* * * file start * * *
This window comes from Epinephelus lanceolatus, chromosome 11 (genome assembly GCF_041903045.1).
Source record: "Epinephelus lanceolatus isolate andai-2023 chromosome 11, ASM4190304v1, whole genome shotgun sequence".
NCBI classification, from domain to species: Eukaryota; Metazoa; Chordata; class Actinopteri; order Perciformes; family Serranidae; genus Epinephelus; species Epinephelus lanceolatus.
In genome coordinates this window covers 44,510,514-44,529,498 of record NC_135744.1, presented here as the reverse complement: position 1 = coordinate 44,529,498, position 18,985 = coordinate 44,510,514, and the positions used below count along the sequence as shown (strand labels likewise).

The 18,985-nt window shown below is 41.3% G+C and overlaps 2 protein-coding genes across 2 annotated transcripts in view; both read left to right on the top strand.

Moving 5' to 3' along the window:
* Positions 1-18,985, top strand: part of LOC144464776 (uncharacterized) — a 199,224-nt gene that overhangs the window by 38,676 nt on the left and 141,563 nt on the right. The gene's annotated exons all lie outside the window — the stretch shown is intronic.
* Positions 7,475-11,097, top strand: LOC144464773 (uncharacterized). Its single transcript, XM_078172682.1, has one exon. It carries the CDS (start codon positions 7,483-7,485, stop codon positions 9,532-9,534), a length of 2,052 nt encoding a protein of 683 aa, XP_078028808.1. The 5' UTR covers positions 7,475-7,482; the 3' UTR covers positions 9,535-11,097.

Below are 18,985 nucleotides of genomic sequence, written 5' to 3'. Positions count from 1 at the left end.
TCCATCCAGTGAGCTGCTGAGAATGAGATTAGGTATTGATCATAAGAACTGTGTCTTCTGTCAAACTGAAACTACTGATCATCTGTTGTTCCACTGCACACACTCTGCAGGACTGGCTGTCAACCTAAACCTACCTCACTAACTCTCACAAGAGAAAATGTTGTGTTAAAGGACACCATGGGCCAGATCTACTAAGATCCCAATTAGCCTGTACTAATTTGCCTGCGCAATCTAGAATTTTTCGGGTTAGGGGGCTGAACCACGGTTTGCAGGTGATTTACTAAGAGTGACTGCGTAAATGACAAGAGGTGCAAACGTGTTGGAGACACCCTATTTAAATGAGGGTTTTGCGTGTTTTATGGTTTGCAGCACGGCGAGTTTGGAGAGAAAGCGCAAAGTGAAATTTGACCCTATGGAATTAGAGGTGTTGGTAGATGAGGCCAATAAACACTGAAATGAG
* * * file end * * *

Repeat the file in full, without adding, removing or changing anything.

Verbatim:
This window comes from Epinephelus lanceolatus, chromosome 11 (genome assembly GCF_041903045.1).
Source record: "Epinephelus lanceolatus isolate andai-2023 chromosome 11, ASM4190304v1, whole genome shotgun sequence".
NCBI classification, from domain to species: Eukaryota; Metazoa; Chordata; class Actinopteri; order Perciformes; family Serranidae; genus Epinephelus; species Epinephelus lanceolatus.
In genome coordinates this window covers 44,510,514-44,529,498 of record NC_135744.1, presented here as the reverse complement: position 1 = coordinate 44,529,498, position 18,985 = coordinate 44,510,514, and the positions used below count along the sequence as shown (strand labels likewise).

The 18,985-nt window shown below is 41.3% G+C and overlaps 2 protein-coding genes across 2 annotated transcripts in view; both read left to right on the top strand.

Moving 5' to 3' along the window:
* Positions 1-18,985, top strand: part of LOC144464776 (uncharacterized) — a 199,224-nt gene that overhangs the window by 38,676 nt on the left and 141,563 nt on the right. The gene's annotated exons all lie outside the window — the stretch shown is intronic.
* Positions 7,475-11,097, top strand: LOC144464773 (uncharacterized). Its single transcript, XM_078172682.1, has one exon. It carries the CDS (start codon positions 7,483-7,485, stop codon positions 9,532-9,534), a length of 2,052 nt encoding a protein of 683 aa, XP_078028808.1. The 5' UTR covers positions 7,475-7,482; the 3' UTR covers positions 9,535-11,097.

Below are 18,985 nucleotides of genomic sequence, written 5' to 3'. Positions count from 1 at the left end.
TCCATCCAGTGAGCTGCTGAGAATGAGATTAGGTATTGATCATAAGAACTGTGTCTTCTGTCAAACTGAAACTACTGATCATCTGTTGTTCCACTGCACACACTCTGCAGGACTGGCTGTCAACCTAAACCTACCTCACTAACTCTCACAAGAGAAAATGTTGTGTTAAAGGACACCATGGGCCAGATCTACTAAGATCCCAATTAGCCTGTACTAATTTGCCTGCGCAATCTAGAATTTTTCGGGTTAGGGGGCTGAACCACGGTTTGCAGGTGATTTACTAAGAGTGACTGCGTAAATGACAAGAGGTGCAAACGTGTTGGAGACACCCTATTTAAATGAGGGTTTTGCGTGTTTTATGGTTTGCAGCACGGCGAGTTTGGAGAGAAAGCGCAAAGTGAAATTTGACCCTATGGAATTAGAGGTGTTGGTAGATGAGGCCAATAAACACTGAAATGAG